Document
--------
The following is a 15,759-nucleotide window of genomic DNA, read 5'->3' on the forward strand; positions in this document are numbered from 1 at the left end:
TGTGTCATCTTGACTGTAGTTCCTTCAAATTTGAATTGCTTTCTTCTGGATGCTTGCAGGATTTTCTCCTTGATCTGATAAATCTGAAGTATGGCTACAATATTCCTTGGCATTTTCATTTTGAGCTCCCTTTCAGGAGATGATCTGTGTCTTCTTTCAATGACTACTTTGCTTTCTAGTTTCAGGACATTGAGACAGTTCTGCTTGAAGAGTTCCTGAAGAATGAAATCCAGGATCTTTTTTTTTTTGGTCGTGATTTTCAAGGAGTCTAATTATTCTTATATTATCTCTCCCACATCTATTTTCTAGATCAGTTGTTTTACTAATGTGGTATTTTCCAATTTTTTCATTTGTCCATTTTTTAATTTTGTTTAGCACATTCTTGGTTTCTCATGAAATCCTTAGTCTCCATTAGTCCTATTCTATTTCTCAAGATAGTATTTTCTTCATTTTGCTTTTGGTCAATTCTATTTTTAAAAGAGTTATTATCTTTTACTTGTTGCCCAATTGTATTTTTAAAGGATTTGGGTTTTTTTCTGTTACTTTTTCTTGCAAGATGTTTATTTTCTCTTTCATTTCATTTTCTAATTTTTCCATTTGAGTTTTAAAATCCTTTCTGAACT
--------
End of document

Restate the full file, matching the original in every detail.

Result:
The following is a 15,759-nucleotide window of genomic DNA, read 5'->3' on the forward strand; positions in this document are numbered from 1 at the left end:
TGTGTCATCTTGACTGTAGTTCCTTCAAATTTGAATTGCTTTCTTCTGGATGCTTGCAGGATTTTCTCCTTGATCTGATAAATCTGAAGTATGGCTACAATATTCCTTGGCATTTTCATTTTGAGCTCCCTTTCAGGAGATGATCTGTGTCTTCTTTCAATGACTACTTTGCTTTCTAGTTTCAGGACATTGAGACAGTTCTGCTTGAAGAGTTCCTGAAGAATGAAATCCAGGATCTTTTTTTTTTTGGTCGTGATTTTCAAGGAGTCTAATTATTCTTATATTATCTCTCCCACATCTATTTTCTAGATCAGTTGTTTTACTAATGTGGTATTTTCCAATTTTTTCATTTGTCCATTTTTTAATTTTGTTTAGCACATTCTTGGTTTCTCATGAAATCCTTAGTCTCCATTAGTCCTATTCTATTTCTCAAGATAGTATTTTCTTCATTTTGCTTTTGGTCAATTCTATTTTTAAAAGAGTTATTATCTTTTACTTGTTGCCCAATTGTATTTTTAAAGGATTTGGGTTTTTTTCTGTTACTTTTTCTTGCAAGATGTTTATTTTCTCTTTCATTTCATTTTCTAATTTTTCCATTTGAGTTTTAAAATCCTTTCTGAACT